A couple of days ago, a Facebook friend posted a professionally-shot-and-edited highlight reel of a party to reveal the gender of the baby she’s expecting. We’re talking a wedding-video-caliber creation here.
Obviously, I watched it. As a piece of cinematography, it was lovely — all amber-hued and artistically angled, perfectly paced and sentimentally scored. To judge by appearances, the gender reveal party itself was also lovely, characterized chiefly by easy mingling among the company and good-natured guessing as to the gender to be revealed, all against a backdrop of impeccably detailed decorations and a table of tantalizing treats.
To reiterate, it was all excessively nice. Yet, for some reason I could not articulate at the moment, I was appalled. Shortly thereafter, I found I could articulate the reason: Even more than it was nice, it was excessive.
Now, Catholics are characterized by a sacramental imagination, keenly aware of the way in which the natural signifies the supernatural. We’re not shy of matter, as every famous basilica from Saint John Lateran to Saint Peter’s to the Hagia Sophia to the National Shrine of the Immaculate Conception attests. Beauty is one of the three transcendentals, after all.
Catholics also love a good celebration. Our liturgical calendar is punctuated with joyous feast days, the liturgies for which are especially poignant and the cultural customs for which are especially fun. On the feast day of Saint Joseph, we bake lavishly. On the feast day of Saint Patrick, we drink freely. On the feast day of Saint Lucy, we set our homes ablaze with light.
Far be it from me, then, to suggest that it is somehow wrong or scandalous to host a party to celebrate a new little life or to hire a videographer to record that party. Heaven knows, I got a little carried away myself as I planned Sweet Potato’s first birthday fete. Afterward, I justified every extravagance in light of Sweet Potato’s delight at double-fisting strawberry and red velvet cake and in light of our own joy at welcoming as many friends from all walks of life into our home as we possibly could. Hospitality matters to Catholics, too.
Still, this was different insofar as it said something about the schizophrenic state of our society today.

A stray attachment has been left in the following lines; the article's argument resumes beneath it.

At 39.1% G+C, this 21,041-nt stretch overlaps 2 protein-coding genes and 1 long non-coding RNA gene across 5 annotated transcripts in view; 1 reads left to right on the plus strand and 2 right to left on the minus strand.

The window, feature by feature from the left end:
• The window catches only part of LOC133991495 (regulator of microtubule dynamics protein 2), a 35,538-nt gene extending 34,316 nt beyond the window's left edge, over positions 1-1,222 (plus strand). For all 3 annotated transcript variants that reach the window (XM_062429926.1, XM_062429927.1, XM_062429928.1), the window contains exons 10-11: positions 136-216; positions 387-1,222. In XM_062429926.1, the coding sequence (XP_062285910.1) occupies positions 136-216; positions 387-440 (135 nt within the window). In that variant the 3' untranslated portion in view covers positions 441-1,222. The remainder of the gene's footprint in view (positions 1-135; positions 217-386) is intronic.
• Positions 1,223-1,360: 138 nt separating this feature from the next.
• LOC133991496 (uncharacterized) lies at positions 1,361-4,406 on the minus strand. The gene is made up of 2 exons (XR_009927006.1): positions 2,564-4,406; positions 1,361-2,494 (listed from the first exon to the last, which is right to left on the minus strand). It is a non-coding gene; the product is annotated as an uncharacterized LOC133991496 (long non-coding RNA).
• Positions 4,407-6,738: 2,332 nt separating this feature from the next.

Even as we labor under the popular delusion that marriage is up for redefinition, we propose marriage in ever-more-elaborate ways (scavenger hunts that conclude with cross-country flights!), enlist accomplices to catch these proposals on camera and immediately whisk our beloveds to “impromptu,” surprise engagement parties — and that doesn’t even touch the growth of the wedding industry itself.
Even as we labor under the popular delusion that the human fetus is not a person, we treat pregnancy as a precious season in a woman’s life, researching baby products, cross-referencing registries, and hosting showers, sprinkles and sips-and-sees.
Even as we labor under the popular delusion that “gender is a social construct rather than a biological fact,” we host gender reveal parties.
When — as is sometimes the case — these various celebrations constitute a conscious assertion of common sense, a rebellious rebuttal to the popular delusion, then I am wholly supportive. If anything deserves to be celebrated, it’s marriage and babies and new life.
All too often, though, these celebrations are evidence of the profound cognitive dissonance in which many people live. I personally know more than a handful of people who defend the gender-is-malleable delusion, for example, even as they shoot pink paint balls onto white T-shirts in their own backyards.
As to a professional video to immortalize such an event? Well, it strikes me less as evidence of cognitive dissonance than as an almost-outright-admission of that sad consequence of the contraceptive mentality — what Pope Saint John Paul II called “the commodification of the child.”
Contraception and artificial reproduction technologies — two sides of the same coin — have led us to think, if only subconsciously, that we can manufacture a child when and how we want him. The child has become a commodity to possess, not a person to be loved.
At a certain point along this line of thinking, adults seek children as a status symbol — and, when they acquire those children, they naturally advertise their new status as parents … with, apparently, professionally shot videos of professionally planned parties.
Sigh. It’s a fine line, and I’m not exactly sure I know where that line is. Do birth announcements (which I adore!) fall afoul of it? Does decorating a nursery (which I did) or taking month-by-month photos (which I wish I did) or filling out a baby book (which I plan to do)?
In this, as in so much, I suppose it’s the interior attitude that matters. I cannot presume to judge the heart of the friend who posted the video. Knowing her to be beautiful, sweet, kind and good, I suspect she just genuinely wanted to celebrate the new soul growing inside of her and to record that celebration for the future. In a world gone mad, though, I can’t help replaying the video in my head with a voiceover that introduces the “iChild 6.0.”